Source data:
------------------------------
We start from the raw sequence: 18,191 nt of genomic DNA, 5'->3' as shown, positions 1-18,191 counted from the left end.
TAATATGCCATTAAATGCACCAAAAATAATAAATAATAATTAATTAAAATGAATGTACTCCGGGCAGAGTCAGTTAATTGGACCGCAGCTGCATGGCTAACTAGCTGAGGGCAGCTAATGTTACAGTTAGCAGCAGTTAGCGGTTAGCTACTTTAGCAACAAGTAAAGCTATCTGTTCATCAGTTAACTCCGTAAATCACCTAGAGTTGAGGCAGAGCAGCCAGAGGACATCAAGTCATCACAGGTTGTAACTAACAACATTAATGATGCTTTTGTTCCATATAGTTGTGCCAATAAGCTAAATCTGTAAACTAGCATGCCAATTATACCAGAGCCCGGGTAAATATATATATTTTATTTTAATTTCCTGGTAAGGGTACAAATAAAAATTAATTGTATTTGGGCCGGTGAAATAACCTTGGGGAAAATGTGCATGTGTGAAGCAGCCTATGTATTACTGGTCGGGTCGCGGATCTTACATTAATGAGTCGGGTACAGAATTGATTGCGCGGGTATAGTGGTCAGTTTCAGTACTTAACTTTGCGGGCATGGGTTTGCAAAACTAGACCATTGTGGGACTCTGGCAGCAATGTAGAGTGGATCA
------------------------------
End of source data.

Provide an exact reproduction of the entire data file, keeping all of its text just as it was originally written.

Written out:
We start from the raw sequence: 18,191 nt of genomic DNA, 5'->3' as shown, positions 1-18,191 counted from the left end.
TAATATGCCATTAAATGCACCAAAAATAATAAATAATAATTAATTAAAATGAATGTACTCCGGGCAGAGTCAGTTAATTGGACCGCAGCTGCATGGCTAACTAGCTGAGGGCAGCTAATGTTACAGTTAGCAGCAGTTAGCGGTTAGCTACTTTAGCAACAAGTAAAGCTATCTGTTCATCAGTTAACTCCGTAAATCACCTAGAGTTGAGGCAGAGCAGCCAGAGGACATCAAGTCATCACAGGTTGTAACTAACAACATTAATGATGCTTTTGTTCCATATAGTTGTGCCAATAAGCTAAATCTGTAAACTAGCATGCCAATTATACCAGAGCCCGGGTAAATATATATATTTTATTTTAATTTCCTGGTAAGGGTACAAATAAAAATTAATTGTATTTGGGCCGGTGAAATAACCTTGGGGAAAATGTGCATGTGTGAAGCAGCCTATGTATTACTGGTCGGGTCGCGGATCTTACATTAATGAGTCGGGTACAGAATTGATTGCGCGGGTATAGTGGTCAGTTTCAGTACTTAACTTTGCGGGCATGGGTTTGCAAAACTAGACCATTGTGGGACTCTGGCAGCAATGTAGAGTGGATCA